Membranes made from carefully arranged graphene layers could help transform seawater desalination from an energy intensive process into one that is significantly more energy efficient. Such a transformation would reduce the carbon footprint and power demand of countries that rely on desalination to meet their freshwater needs, like the UAE, but current technological limitations make large-scale, low-cost fabrication of graphene membranes challenging.
Now, researchers from Masdar Institute may have come up with an innovative synthesis technique that could help take graphene-based filters a step closer towards becoming competitive with their conventional polymer membrane counterparts.
The technique uses a “bottom-up” approach, which involves layering many small graphene sheets together, in contrast to the more common “top-down” approach, which involves fabricating a single large graphene sheet and subsequently poking tiny holes in it to construct pores. The new approach and findings are described in the Journal of Membrane Science, in a paper by Dr. Linda Zou, Professor of Chemical and Environmental Engineering, Zhongshen Zhang, Research Engineer, Dr. Mustapha Jouiad, Principal Research Scientist in Mechanical and Materials Engineering Department and Microscopy Facility Manager, and two others.
The technique is “a novel but extremely challenging approach to fabricating graphene laminate films to be used as a membrane’s top layer,” Dr. Zou says. In contrast to other fabrication techniques, she adds that this one “has more potential to be scaled up.”
“This research addresses several important challenges limiting the development of graphene water filtration membranes. This includes a lamination process that controls the layer separation within tight limits, especially well-suited to water molecule passage, and which better stabilizes reduced graphene oxide in water. Long term, these membranes have potential for both water softening and desalination,” said Dr. John H. Lienhard, the Abdul Latif Jameel Professor of Water and Director of the Abdul Latif Jameel World Water and Energy Security Lab at the Massachusetts Institute of Technology (MIT), who was not involved in the research.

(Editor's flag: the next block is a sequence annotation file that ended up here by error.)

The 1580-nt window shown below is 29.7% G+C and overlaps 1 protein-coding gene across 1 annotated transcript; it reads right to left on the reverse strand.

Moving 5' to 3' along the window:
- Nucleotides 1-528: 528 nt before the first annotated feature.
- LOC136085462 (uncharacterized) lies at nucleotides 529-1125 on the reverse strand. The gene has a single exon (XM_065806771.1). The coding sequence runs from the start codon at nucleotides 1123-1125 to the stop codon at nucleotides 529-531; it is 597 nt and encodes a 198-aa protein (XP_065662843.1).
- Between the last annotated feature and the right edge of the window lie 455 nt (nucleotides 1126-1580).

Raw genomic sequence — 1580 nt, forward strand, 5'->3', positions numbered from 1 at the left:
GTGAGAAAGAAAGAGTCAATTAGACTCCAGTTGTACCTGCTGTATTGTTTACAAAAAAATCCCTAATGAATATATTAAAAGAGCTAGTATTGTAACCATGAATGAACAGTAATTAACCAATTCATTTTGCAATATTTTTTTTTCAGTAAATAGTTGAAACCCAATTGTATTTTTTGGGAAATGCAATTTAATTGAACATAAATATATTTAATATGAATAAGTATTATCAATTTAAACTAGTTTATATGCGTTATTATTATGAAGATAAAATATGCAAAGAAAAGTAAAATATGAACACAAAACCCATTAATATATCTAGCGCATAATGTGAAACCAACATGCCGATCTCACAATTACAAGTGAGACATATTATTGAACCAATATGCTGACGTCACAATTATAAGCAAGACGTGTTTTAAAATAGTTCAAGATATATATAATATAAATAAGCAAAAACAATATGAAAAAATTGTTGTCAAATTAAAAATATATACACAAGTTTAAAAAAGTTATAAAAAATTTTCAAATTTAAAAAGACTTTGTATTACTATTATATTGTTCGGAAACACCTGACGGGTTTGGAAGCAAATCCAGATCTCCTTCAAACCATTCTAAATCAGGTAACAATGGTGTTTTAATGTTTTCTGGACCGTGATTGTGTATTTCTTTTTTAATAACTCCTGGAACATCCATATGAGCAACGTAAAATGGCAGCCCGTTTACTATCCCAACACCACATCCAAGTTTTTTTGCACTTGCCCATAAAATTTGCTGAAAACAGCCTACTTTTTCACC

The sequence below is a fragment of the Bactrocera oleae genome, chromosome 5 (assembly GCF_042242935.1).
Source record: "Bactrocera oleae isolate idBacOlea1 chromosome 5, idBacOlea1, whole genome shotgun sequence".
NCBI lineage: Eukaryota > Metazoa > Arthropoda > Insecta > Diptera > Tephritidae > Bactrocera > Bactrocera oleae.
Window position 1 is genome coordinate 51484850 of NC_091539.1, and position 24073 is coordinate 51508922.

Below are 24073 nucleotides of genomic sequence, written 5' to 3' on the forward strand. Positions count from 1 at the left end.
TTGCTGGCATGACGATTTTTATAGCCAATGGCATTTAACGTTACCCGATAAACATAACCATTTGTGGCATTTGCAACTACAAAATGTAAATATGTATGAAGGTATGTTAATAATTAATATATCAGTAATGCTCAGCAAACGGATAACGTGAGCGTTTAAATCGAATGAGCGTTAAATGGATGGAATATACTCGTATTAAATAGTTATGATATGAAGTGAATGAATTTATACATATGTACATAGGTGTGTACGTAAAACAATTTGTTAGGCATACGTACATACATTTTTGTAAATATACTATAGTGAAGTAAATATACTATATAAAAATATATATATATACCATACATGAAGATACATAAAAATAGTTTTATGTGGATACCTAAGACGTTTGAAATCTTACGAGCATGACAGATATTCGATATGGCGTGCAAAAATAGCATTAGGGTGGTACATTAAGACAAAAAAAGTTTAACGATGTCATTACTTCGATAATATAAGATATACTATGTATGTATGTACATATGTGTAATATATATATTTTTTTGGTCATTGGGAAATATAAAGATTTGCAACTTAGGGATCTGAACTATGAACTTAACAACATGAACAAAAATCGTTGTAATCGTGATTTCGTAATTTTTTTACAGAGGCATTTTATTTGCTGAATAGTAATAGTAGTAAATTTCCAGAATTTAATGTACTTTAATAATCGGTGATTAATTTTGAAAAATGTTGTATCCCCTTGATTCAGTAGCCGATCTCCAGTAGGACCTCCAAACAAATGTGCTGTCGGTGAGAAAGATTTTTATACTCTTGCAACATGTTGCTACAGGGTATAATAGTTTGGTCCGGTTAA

Graphene is a one atom-thick sheet of carbon often regarded as the lightest, strongest, thinnest, best heat- and electricity-conducting material ever discovered. Immediately recognized as a ‘wonder’ material after it was first isolated in 2003, it is graphene’s unique two-dimensional structure, chemical stability and superior strength that makes it a potential candidate as a membrane for energy-efficient desalination. In particular, its two-dimensional structure makes it easy to form a barrier or have good permeability if perforated, enabling water to pass through relatively easy compared to conventional polymeric membranes.
“Conventional polymeric membranes have shortcomings. While they have relatively high ability to filter out salt ions, they are susceptible to damage caused by high temperatures and the chemicals, such as chlorine and others, that are used to clean the membrane and disinfect the water,” explained Dr. Zou.
These factors cause polymeric membranes to require frequent replacement. Graphene, on the other hand, is significantly more resistant to the damaging effects of chemicals, temperature, and high pressure, which makes them much less vulnerable to damage and fouling – which is the buildup of filtered material on the membrane.
In response to the need for low-cost, high-quality graphene, Dr. Zou’s team uses an affordable chemical approach to fabricate tiny graphene sheets, that when layered together, form a large graphene sheet with fine gaps. When the tiny graphene sheets are stacked in layers, water molecules pass through the channels that are formed between the layered sheets. A finely controlled condition is required to keep the channels wide enough to let water molecules pass, while blocking the salt ions.
“We used a chemical oxidation and reduction process to produce large numbers of small reduced graphene oxide sheets as the building blocks,” explained Dr. Zou. The team generated thin sheets of graphene oxide from graphite particles and then removed some of the oxygen groups to produce reduced graphene oxide, which are then assembled into a laminate film as the top layer of a membrane.
“Our approach does not need to fabricate any large graphene sheets to be used as a membrane. Instead, we got around this by fabricating countless numbers of tiny sheets and layering them together,” Dr. Zou added. This technique is more affordable and in turn, more easily scalable.
The project led by Dr. Zou is exemplary of the type of research needed to bolster graphene’s commercial potential as a desalination membrane. The team’s research on this topic is on-going and the graphene-assisted membrane’s potential will be further fine-tuned for energy-efficient desalination.